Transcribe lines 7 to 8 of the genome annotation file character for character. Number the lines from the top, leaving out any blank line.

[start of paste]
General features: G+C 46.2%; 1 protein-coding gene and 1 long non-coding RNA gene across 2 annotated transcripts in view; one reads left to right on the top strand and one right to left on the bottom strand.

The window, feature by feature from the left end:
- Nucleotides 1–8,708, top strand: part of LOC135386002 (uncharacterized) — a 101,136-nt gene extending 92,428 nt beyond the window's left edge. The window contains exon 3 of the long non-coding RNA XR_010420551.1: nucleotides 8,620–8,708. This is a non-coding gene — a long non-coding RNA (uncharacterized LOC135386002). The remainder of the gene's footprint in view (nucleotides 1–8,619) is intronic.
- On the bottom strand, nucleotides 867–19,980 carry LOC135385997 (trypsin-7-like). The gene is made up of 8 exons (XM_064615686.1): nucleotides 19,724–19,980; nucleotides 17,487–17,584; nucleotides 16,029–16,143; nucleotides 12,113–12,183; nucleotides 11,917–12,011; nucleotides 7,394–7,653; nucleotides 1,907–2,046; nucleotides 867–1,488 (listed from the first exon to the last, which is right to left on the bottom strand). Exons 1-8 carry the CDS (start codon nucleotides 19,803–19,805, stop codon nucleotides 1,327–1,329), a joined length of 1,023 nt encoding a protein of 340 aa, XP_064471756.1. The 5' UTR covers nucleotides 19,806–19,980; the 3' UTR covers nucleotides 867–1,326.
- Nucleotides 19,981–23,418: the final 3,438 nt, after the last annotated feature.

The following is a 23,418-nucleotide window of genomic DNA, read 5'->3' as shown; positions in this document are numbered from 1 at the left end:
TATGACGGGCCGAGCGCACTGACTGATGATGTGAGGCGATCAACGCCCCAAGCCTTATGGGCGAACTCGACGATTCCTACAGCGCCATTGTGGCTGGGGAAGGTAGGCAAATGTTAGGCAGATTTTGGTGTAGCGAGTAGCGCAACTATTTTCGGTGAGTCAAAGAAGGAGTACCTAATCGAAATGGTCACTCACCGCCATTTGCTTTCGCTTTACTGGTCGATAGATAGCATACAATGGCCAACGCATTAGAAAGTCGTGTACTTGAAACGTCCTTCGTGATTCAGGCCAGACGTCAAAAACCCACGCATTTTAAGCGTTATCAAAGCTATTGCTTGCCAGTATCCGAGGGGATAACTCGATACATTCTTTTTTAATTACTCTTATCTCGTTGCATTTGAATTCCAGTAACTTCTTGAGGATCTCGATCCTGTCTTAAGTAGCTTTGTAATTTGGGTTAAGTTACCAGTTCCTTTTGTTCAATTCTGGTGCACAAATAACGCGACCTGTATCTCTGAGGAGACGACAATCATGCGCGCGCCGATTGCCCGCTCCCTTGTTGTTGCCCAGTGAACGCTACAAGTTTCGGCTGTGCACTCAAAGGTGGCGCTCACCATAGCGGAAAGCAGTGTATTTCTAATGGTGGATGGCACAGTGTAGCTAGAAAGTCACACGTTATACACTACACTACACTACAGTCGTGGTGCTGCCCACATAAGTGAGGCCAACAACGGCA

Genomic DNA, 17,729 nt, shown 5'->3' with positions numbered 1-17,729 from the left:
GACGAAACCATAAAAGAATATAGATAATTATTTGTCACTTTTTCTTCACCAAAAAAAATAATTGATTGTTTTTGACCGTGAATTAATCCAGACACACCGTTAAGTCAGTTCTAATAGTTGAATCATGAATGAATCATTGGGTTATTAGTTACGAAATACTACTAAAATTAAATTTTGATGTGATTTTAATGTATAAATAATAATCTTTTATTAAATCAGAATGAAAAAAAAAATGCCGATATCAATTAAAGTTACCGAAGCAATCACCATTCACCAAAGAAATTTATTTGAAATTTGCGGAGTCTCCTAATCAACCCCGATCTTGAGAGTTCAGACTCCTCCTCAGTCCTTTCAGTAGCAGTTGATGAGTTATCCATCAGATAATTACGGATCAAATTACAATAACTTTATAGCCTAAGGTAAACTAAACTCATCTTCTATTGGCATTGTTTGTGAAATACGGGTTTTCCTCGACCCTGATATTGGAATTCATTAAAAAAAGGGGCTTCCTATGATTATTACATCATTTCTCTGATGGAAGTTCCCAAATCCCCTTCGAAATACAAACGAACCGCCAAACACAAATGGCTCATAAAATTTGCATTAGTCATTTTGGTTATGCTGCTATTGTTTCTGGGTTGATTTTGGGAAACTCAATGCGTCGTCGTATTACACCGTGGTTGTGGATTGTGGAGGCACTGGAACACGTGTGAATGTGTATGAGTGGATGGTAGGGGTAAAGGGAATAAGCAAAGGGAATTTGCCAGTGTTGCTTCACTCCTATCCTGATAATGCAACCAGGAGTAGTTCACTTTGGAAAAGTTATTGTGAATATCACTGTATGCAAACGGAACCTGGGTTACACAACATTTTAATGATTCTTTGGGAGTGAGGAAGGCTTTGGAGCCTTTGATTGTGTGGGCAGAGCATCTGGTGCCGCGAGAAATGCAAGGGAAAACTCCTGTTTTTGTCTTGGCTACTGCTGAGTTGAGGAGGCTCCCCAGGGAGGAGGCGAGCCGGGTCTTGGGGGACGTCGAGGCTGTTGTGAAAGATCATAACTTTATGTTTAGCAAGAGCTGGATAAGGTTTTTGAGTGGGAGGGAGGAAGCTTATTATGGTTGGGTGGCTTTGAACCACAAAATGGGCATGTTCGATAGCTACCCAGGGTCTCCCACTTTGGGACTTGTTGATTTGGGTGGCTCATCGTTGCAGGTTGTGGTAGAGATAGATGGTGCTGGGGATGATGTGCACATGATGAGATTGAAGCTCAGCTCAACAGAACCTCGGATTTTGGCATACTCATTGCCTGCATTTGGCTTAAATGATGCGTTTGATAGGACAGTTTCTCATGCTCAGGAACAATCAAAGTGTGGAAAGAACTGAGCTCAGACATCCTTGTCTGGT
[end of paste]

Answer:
TATGACGGGCCGAGCGCACTGACTGATGATGTGAGGCGATCAACGCCCCAAGCCTTATGGGCGAACTCGACGATTCCTACAGCGCCATTGTGGCTGGGGAAGGTAGGCAAATGTTAGGCAGATTTTGGTGTAGCGAGTAGCGCAACTATTTTCGGTGAGTCAAAGAAGGAGTACCTAATCGAAATGGTCACTCACCGCCATTTGCTTTCGCTTTACTGGTCGATAGATAGCATACAATGGCCAACGCATTAGAAAGTCGTGTACTTGAAACGTCCTTCGTGATTCAGGCCAGACGTCAAAAACCCACGCATTTTAAGCGTTATCAAAGCTATTGCTTGCCAGTATCCGAGGGGATAACTCGATACATTCTTTTTTAATTACTCTTATCTCGTTGCATTTGAATTCCAGTAACTTCTTGAGGATCTCGATCCTGTCTTAAGTAGCTTTGTAATTTGGGTTAAGTTACCAGTTCCTTTTGTTCAATTCTGGTGCACAAATAACGCGACCTGTATCTCTGAGGAGACGACAATCATGCGCGCGCCGATTGCCCGCTCCCTTGTTGTTGCCCAGTGAACGCTACAAGTTTCGGCTGTGCACTCAAAGGTGGCGCTCACCATAGCGGAAAGCAGTGTATTTCTAATGGTGGATGGCACAGTGTAGCTAGAAAGTCACACGTTATACACTACACTACACTACAGTCGTGGTGCTGCCCACATAAGTGAGGCCAACAACGGCA

Genomic DNA, 17,729 nt, shown 5'->3' with positions numbered 1-17,729 from the left: